How to Replace Oil Cooler Lines Chevy DIY

Oil cooler lines replacement on Chevy has become a common query among Chevy truck owners.

The engine of a Chevy truck produces a lot of heat as the oil flows through its parts by the pressure of an oil pump. To keep the temperature under an optimum level, auto manufacturers install oil coolers in all heavy-duty vehicles.

The oil cooler gets signals from a temperature sensor which detects the dangerous level of heat and displays it to the driver.

The cooling process of the engine oil is completed with the help of the oil cooler lines. The oil that needs to be chilled passes through the cooler lines mounted between the engine and the cooler.

Sometimes, due to the pressure of the oil and the exertion of the vehicle these oil cooler lines get ruptured, dented, or broken. The damaged lines of the oil cooler hinder the engine cooling system and therefore, need to be replaced.

7 Steps to Replace Oil Cooler Lines Chevy 

Tools and Materials Needed:

Make sure you have all of these tools and materials around you before getting into the oil cooler replacement process:

  • Jack and jack stands
  • Drain pan for oil
  • Ratchet and sockets
  • Line wrench
  • Hand tools set
  • Towels
  • Wheel Chocks
  • Oil cooler lines 

Once you are certain that you have all of these tools, you can start the replacement of the engine oil cooler lines Chevy truck by using these simple steps.

Step 1: Set up the vehicle with jack stands

Before starting the cooler lines replacement procedure, make sure that your Chevy truck is parked at a firm and leveled surface.

Take out the hydraulic jack with filling enough oil and lift the front wheels of your truck enough for you to work underneath safely. Never make the mistake of leaving your vehicle on the jacks, as they are not built for this, use jack stands for setting it up.

To add another level of safety to this procedure, put wheel chocks on the remaining two wheels, that are on the ground.

Step 2: Find and the oil cooler lines

After positioning your Chevy truck on the jack stands, slip underneath and try to pinpoint the oil cooler lines.

Typically, you would find the oil cooler lines near the engine, which is located in the hood of your truck. Take a ratchet and undo screws on one end of the cooler lines that are connected to the engine.

Step 3: Drain the oil from the oil cooler lines

As you remove the oil cooler lines from one end, keep an oil drain pan nearby, to avoid excessive oil from getting spilled.

Lower the loose end of the cooler lines to the drain pan and let all of the oil out into the drip pan. This is to prevent any kind of mess from the engine oil already present in the oil cooler lines.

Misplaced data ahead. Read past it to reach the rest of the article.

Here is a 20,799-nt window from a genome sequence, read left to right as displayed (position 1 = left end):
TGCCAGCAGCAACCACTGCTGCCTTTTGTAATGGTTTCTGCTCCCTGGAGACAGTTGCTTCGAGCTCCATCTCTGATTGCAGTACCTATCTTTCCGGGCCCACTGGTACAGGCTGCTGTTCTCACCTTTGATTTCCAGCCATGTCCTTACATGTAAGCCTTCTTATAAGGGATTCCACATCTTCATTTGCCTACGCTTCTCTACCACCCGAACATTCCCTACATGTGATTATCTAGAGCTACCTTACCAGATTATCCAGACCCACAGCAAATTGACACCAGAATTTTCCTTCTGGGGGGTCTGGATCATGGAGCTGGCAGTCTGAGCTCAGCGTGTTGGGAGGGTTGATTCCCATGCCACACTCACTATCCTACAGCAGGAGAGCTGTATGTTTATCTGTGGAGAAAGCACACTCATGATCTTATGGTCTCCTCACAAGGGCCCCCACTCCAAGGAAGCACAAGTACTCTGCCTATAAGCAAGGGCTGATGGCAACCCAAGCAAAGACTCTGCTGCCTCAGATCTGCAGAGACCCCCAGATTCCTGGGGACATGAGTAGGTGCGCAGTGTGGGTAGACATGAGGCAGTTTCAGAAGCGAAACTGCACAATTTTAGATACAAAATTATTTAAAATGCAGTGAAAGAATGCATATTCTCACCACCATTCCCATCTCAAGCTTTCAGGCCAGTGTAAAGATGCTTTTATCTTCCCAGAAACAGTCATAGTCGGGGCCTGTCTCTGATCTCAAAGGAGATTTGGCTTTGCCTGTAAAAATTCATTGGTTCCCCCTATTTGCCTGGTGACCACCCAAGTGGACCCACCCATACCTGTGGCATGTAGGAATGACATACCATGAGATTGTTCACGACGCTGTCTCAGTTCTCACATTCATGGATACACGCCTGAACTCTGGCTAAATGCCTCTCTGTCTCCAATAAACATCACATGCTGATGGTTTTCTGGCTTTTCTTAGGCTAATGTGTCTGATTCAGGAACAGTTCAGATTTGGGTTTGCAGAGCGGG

Keep a rag or a towel with you to clean your hands if there is a spill.

Step 4: Undo the bolts and support brackets

To fully remove the oil cooling lines from the vehicle, look out for all the support brackets and equipment that secure the cooler lines in their spot.

You would see a number of different nuts, screws, and clamps as well, along with the support brackets. Get a wrench and undo all of the equipment that is keeping those lines in place.

You should be able to remove the engine cooler lines after unbolting them and detaching the brackets. Now your cooler lines would be detached from the engine side as well as the oil cooler side.

Step 5: Check the newly bought oil cooler lines

After you have removed the oil cooler lines, put them aside to compare them with the new oil cooler lines. Before you start reinstalling the new cooler lines, it is important that they match with the old ones, in shape, width, and length.

Also, make sure the new cooler lines have all the safety equipment and the stoppers. The perfect fitting of the replaced oil cooler lines between the cooler and the engine is essential.

Step 6: Replace the oil cooler lines on both ends

Once the inspection of the replacement cooler lines is done and the results are satisfactory, it's time for their installation.

Start with the oil cooler side and apply all the seals like O-rings and clamps onto the new cooler lines. Follow the procedure you did before but this time in reverse, and secure all of the equipment in place.

Finally, install the oil cooler lines on the engine side, with the help of a wrench. After carefully mounting them to both sides, reinstall the support brackets.

Step 7: Get rid of the jack stands and check for leaks

To make sure that the oil cooler lines replacement went well, you want to check your engine oil level and the leaks from the cooler lines.

For checking the oil level, you have to take off your truck from the jack stands. Start your vehicle and notice the engine oil level, as well as any leaks, from the new cooler lines.

Undone screws or loose seals on the oil cooler lines can lead to oil spill so check for that and you are good to go.